**I**n the clothing manufacturing, supplier gives final manufacturing cost to buyer prior to order confirmation. For that factory prepares cost sheet estimating costs in different cost heads. Cost heads like Fabric, Trims and Packing materials, Labor cost and Overheads.

At costing stage, supplier only get one sample of the garment and specification of fabric and trims for the reference. For raw material cost suppliers directly take price quote from fabric and trim suppliers. For labor cost it is very important to estimate as near as it will be during actual production.

The scientific method for estimating CM (Cut and make) cost of a garment involves following steps

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Formula:

But no line can perform at 100% efficiency, so labor cost per minute increases when line efficiency goes down. So correct way to calculate labor cost per minute is

Operator monthly salary is INR 5000.00

Total available capacity per month (in minute) = 26 working days*8 hours/day*60=12,480 minutes

So, per minute cost of the direct labor = 5000/12480 = 0.4006 INR at 100% efficiency

Formula for the projected labor cost per pieces

CM cost = (SAM of the garment * Minute cost of the labor)/Line efficiency(%)

(Minute cost determined from above formula#1. If you use second formula then don't divide by line efficiency)

If Sewing SAM is 15 minutes and line perform at 50% efficiency then estimated garment make cost = 15*0.40/50% =12 INR

And Cutting SAM is 2 minutes and cutting room perform at 50% efficiency then estimated cutting cost = 2*0.40/50%=1.6 INR

So, Total estimated CM cost of the garment = (12.00+1.60) = 13.60 INR

Following above formula easily one can estimate garment CM cost and use it for the product costing.

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Line output varies depending on the line efficiency. When a line performs at lower efficiency than standard (100%) line will produce less units in a day compared to what line could make at 100% efficiency. But factory spends same amount of money as salary whether line perform at 100% efficiency or less. So, per unit cost will increase when line performs at lower efficiency.

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The scientific method for estimating CM (Cut and make) cost of a garment involves following steps

- Determine SAM of the garment (refer garment SAM calculation)
- Calculate average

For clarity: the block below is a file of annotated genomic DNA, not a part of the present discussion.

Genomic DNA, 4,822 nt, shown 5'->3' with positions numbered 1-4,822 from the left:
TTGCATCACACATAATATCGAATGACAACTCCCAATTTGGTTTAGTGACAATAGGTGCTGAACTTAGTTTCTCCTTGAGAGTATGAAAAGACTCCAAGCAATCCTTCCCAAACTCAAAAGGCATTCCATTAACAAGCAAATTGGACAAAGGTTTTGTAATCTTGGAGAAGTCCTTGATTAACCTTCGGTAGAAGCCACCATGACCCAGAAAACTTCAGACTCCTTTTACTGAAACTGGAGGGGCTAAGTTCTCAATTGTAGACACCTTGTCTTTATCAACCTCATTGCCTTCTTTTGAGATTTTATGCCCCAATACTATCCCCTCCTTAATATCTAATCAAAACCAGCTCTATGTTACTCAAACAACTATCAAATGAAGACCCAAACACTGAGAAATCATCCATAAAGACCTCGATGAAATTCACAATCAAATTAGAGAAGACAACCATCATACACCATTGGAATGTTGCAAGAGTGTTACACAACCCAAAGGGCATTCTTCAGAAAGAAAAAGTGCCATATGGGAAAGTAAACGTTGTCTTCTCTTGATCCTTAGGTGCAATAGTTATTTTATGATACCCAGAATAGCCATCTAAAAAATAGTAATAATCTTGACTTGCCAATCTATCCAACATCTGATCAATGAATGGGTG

__line efficiency__and - Calculate direct labor cost per minute

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**How to calculate the minute cost of the operator?**

Formula:

**#1. Labor cost per minute**= (Monthly salary of an operators/Total minutes available in the month) at 100% efficiency.But no line can perform at 100% efficiency, so labor cost per minute increases when line efficiency goes down. So correct way to calculate labor cost per minute is

**#2. Labor cost per minute**= Total salary of the labors in a month / Total SAM produced by those labors in that month.**Example:**Operator monthly salary is INR 5000.00

Total available capacity per month (in minute) = 26 working days*8 hours/day*60=12,480 minutes

So, per minute cost of the direct labor = 5000/12480 = 0.4006 INR at 100% efficiency

Formula for the projected labor cost per pieces

CM cost = (SAM of the garment * Minute cost of the labor)/Line efficiency(%)

(Minute cost determined from above formula#1. If you use second formula then don't divide by line efficiency)

If Sewing SAM is 15 minutes and line perform at 50% efficiency then estimated garment make cost = 15*0.40/50% =12 INR

And Cutting SAM is 2 minutes and cutting room perform at 50% efficiency then estimated cutting cost = 2*0.40/50%=1.6 INR

So, Total estimated CM cost of the garment = (12.00+1.60) = 13.60 INR

Following above formula easily one can estimate garment CM cost and use it for the product costing.

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**Why do you need to consider line efficiency in CM costing?**

Line output varies depending on the line efficiency. When a line performs at lower efficiency than standard (100%) line will produce less units in a day compared to what line could make at 100% efficiency. But factory spends same amount of money as salary whether line perform at 100% efficiency or less. So, per unit cost will increase when line performs at lower efficiency.**Note:**For the calculation of labor cost per minute, instead of average operator salary you can take cumulative of all operators salary (monthly) and divide total amounts by total minute available to the line (total operator * total minutes per operator per month) to have more accurate value.### What is Next?

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Prasanta Sarkar is a garment industry expert and founder of Online Clothing Study. He is a NIFT alumni and a Textile Engineer. He worked as Production Planner, Industrial Engineer in garment export house. He also worked as a consultant in the garment manufacturing industry. He helps garment businesses to grow. He regularly writes articles for fashion magazines on technical topics.Follow @clothingstudy |